HISTORIC DOWNTOWN TOUR
Bell Street Bridge -
The Bell Street Bridge represents a crucial link to travel and commerce and serves as a reminder of the time and effort
made to keep this corridor open. Built in 1926, the present bridge is the third to span the river in this location. Unlike its predecessors, it was designed to accommodate automobile traffic. Characterized by the
"W" configuration made by its truss work, it is one of the longest of its kind in Montana and represents a significant engineering accomplishment.
Water Treatment Plant - The National Register-listed water treatment plant was the
city's solution to the water supply and quality problems that it had struggled with from the beginning. Modernization and expansion occurred in 1941 and 1960 but the original sections of the building remain in use.
The Glendive Milling Company - This flour mill represents the historic importance of agriculture to the Glendive-area economy and a local attempt to base an industry on it. The company
was incorporated in 1917 and had a board of directors consisting of local businessmen Charles Krug, Frank Kinney, and F. C. Hughes and two Billings businessmen. It was later owned by several
parties, greatly enlarged and converted to a feed production plant. It is now the home of Yellowstone Recycling.
Methodist Church - Brynjulf Rivenes designed and Wallace T. Perham built the English Gothic-style First Methodist Episcopal Church in 1909. Notable design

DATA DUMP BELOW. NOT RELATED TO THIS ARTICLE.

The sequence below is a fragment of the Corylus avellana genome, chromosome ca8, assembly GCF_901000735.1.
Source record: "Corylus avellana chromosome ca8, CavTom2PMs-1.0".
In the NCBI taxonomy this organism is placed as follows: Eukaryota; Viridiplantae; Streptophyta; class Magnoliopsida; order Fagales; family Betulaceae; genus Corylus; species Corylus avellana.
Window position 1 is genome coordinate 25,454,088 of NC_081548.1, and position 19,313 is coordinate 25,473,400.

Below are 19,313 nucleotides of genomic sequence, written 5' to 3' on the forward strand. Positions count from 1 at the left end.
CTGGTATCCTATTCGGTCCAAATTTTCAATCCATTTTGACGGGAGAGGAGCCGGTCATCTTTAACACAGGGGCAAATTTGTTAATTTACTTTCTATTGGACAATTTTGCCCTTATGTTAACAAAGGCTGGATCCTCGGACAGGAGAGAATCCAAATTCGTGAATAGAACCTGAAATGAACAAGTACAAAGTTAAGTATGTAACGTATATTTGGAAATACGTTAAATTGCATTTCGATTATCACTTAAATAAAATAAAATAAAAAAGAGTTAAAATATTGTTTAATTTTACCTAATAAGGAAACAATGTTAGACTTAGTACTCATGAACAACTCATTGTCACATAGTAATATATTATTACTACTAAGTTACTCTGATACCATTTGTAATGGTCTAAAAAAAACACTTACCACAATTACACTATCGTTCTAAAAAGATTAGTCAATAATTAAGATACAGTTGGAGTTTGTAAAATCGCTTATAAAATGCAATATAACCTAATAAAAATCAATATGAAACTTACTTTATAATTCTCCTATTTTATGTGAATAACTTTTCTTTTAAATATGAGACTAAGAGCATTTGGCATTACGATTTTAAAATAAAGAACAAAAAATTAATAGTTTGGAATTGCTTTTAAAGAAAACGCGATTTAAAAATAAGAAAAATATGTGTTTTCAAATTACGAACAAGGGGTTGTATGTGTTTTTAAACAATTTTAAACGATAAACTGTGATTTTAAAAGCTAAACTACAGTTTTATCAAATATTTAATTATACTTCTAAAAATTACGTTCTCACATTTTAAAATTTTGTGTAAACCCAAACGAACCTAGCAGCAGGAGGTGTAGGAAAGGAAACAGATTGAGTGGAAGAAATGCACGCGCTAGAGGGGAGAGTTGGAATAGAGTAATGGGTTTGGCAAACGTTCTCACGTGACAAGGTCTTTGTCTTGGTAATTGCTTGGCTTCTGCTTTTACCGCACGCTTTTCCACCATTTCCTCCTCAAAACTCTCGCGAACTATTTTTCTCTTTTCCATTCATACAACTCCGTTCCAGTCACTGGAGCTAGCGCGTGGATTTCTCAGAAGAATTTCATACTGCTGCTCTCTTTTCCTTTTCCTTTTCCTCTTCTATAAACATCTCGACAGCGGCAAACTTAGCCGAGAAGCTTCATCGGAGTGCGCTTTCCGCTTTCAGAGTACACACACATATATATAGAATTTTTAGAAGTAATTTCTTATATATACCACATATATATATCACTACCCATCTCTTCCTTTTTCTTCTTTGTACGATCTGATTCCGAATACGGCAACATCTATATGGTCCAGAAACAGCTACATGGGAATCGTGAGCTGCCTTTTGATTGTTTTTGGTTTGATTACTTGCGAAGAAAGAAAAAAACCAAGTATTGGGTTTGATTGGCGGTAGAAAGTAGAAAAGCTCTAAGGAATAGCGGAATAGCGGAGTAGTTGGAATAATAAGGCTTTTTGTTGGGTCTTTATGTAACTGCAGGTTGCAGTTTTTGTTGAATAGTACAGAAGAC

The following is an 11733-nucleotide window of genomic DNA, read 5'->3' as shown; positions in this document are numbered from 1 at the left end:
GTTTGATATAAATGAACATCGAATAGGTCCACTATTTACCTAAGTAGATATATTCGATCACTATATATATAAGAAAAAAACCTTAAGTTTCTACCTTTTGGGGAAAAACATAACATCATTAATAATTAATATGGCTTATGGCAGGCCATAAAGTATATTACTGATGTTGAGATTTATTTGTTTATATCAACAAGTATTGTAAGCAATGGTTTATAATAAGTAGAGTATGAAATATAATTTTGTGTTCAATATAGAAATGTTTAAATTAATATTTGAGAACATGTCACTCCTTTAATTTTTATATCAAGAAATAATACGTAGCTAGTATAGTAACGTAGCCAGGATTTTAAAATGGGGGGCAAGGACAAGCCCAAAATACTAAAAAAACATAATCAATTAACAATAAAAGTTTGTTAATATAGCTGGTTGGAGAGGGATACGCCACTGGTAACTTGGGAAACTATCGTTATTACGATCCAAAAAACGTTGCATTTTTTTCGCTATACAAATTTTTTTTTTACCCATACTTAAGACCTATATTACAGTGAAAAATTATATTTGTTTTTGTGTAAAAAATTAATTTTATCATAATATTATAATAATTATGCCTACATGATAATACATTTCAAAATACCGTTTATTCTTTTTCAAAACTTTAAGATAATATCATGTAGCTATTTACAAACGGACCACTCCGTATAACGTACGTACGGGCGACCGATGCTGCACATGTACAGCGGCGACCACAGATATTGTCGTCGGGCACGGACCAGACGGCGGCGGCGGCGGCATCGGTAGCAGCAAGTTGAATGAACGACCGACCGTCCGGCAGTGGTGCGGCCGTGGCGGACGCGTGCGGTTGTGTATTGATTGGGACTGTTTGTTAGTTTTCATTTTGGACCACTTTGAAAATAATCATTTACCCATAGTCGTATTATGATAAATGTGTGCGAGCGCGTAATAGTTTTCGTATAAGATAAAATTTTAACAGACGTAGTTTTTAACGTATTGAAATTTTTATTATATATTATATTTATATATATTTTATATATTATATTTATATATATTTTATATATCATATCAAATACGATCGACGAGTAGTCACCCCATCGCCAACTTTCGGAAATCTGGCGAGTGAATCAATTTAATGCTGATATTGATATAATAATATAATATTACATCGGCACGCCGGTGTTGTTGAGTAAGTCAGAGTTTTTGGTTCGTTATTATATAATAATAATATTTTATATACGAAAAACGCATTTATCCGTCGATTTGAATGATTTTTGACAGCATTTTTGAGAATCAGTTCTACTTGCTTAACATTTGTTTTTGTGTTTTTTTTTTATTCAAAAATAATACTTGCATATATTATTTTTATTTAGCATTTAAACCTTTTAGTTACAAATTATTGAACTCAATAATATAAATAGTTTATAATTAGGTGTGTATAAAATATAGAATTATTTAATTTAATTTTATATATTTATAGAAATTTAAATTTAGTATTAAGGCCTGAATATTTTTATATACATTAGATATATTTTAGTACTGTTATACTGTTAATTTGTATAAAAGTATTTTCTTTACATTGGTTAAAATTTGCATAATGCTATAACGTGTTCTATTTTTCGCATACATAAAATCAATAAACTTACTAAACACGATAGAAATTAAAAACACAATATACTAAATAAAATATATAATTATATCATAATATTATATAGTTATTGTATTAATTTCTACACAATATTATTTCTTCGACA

features include the crenellated (notched-edged) bell tower, pointed arches and multi-colored brickwork, the beautiful stained glass windows and the massive pipe organ.
Krug Mansion -
This neoclassical home was built in 1906 and 1907 for millionaire stockman Charles Krug and his family. The 8,000 sq. foot home has twenty-five rooms and is in near-original
condition, with grand hallways, elaborate woodwork, two oak fireplaces, and nine bedrooms. The home is on the National Register of Historic Places and was owned and occupied by Krug family members until 1996.
City Hall - The work of Brynjulf Rivenes can
again be appreciated in the Glendive City Hall. Constructed in 1914
by Wallace T. Perham, the Neoclassical design once featured an
imposing bell tower and grand covered entrance. Still existing today
are its beautifully proportioned columns, Ionic-style capitals and
elaborate cornice and symmetrical elements.
Masonic Temple - One of Glendive's earliest buildings, the Masonic Temple home to the Burt
Johnson Drugstore downstairs and the Masonic Temple upstairs, was dedicated in 1890. Also upstairs, an opera house with a seating capacity of 179 was a welcome addition to Glendive
society. A few original design features survive despite extensive remodeling in 1913.
Stipek Building - The 1901 façade of the Stipek building was completely replaced in the 1930s
with Carrara glass, glass block, heavy metal framed windows, an angled corner entryway and the word "Lulhaven" spelled out in neon. It is an outstanding representation of the Art Deco
style, and the only one in the historic district.
Rivenes-Wester & Krug Buildings - Next to the Lulhaven are the twin buildings designed by Brynjulf Rivenes for his brother David's hardware